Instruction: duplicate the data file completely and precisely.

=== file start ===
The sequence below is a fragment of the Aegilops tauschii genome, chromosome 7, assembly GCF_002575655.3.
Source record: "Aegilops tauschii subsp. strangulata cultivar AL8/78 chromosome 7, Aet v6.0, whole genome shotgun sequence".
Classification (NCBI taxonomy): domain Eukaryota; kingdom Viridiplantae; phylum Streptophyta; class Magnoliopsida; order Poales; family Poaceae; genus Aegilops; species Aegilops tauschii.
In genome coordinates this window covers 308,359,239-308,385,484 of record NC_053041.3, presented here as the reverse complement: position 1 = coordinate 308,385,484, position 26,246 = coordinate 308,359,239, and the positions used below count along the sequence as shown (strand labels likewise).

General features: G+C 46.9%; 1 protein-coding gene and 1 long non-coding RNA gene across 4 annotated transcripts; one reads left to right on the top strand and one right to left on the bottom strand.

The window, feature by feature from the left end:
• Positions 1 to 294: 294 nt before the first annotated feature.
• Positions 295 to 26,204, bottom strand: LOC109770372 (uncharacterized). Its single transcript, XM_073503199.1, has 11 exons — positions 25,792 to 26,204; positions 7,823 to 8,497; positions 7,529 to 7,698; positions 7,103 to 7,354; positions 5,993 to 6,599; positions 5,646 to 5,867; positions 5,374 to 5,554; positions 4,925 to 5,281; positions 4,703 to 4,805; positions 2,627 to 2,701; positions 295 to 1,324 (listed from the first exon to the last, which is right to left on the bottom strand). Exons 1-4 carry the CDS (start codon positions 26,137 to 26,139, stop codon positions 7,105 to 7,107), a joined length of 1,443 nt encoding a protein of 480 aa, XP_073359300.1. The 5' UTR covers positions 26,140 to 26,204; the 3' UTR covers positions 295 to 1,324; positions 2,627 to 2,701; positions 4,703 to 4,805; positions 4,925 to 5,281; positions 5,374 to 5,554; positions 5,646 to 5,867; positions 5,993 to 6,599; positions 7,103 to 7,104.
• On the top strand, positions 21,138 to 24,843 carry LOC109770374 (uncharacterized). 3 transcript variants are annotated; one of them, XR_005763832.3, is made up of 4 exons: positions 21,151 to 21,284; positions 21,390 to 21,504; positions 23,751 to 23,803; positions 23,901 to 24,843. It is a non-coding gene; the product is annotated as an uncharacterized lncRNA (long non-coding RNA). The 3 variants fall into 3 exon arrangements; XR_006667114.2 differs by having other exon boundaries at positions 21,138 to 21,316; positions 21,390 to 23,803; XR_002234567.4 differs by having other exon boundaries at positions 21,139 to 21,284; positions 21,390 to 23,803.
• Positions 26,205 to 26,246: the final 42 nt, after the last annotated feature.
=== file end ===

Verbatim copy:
The sequence below is a fragment of the Aegilops tauschii genome, chromosome 7, assembly GCF_002575655.3.
Source record: "Aegilops tauschii subsp. strangulata cultivar AL8/78 chromosome 7, Aet v6.0, whole genome shotgun sequence".
Classification (NCBI taxonomy): domain Eukaryota; kingdom Viridiplantae; phylum Streptophyta; class Magnoliopsida; order Poales; family Poaceae; genus Aegilops; species Aegilops tauschii.
In genome coordinates this window covers 308,359,239-308,385,484 of record NC_053041.3, presented here as the reverse complement: position 1 = coordinate 308,385,484, position 26,246 = coordinate 308,359,239, and the positions used below count along the sequence as shown (strand labels likewise).

General features: G+C 46.9%; 1 protein-coding gene and 1 long non-coding RNA gene across 4 annotated transcripts; one reads left to right on the top strand and one right to left on the bottom strand.

The window, feature by feature from the left end:
• Positions 1 to 294: 294 nt before the first annotated feature.
• Positions 295 to 26,204, bottom strand: LOC109770372 (uncharacterized). Its single transcript, XM_073503199.1, has 11 exons — positions 25,792 to 26,204; positions 7,823 to 8,497; positions 7,529 to 7,698; positions 7,103 to 7,354; positions 5,993 to 6,599; positions 5,646 to 5,867; positions 5,374 to 5,554; positions 4,925 to 5,281; positions 4,703 to 4,805; positions 2,627 to 2,701; positions 295 to 1,324 (listed from the first exon to the last, which is right to left on the bottom strand). Exons 1-4 carry the CDS (start codon positions 26,137 to 26,139, stop codon positions 7,105 to 7,107), a joined length of 1,443 nt encoding a protein of 480 aa, XP_073359300.1. The 5' UTR covers positions 26,140 to 26,204; the 3' UTR covers positions 295 to 1,324; positions 2,627 to 2,701; positions 4,703 to 4,805; positions 4,925 to 5,281; positions 5,374 to 5,554; positions 5,646 to 5,867; positions 5,993 to 6,599; positions 7,103 to 7,104.
• On the top strand, positions 21,138 to 24,843 carry LOC109770374 (uncharacterized). 3 transcript variants are annotated; one of them, XR_005763832.3, is made up of 4 exons: positions 21,151 to 21,284; positions 21,390 to 21,504; positions 23,751 to 23,803; positions 23,901 to 24,843. It is a non-coding gene; the product is annotated as an uncharacterized lncRNA (long non-coding RNA). The 3 variants fall into 3 exon arrangements; XR_006667114.2 differs by having other exon boundaries at positions 21,138 to 21,316; positions 21,390 to 23,803; XR_002234567.4 differs by having other exon boundaries at positions 21,139 to 21,284; positions 21,390 to 23,803.
• Positions 26,205 to 26,246: the final 42 nt, after the last annotated feature.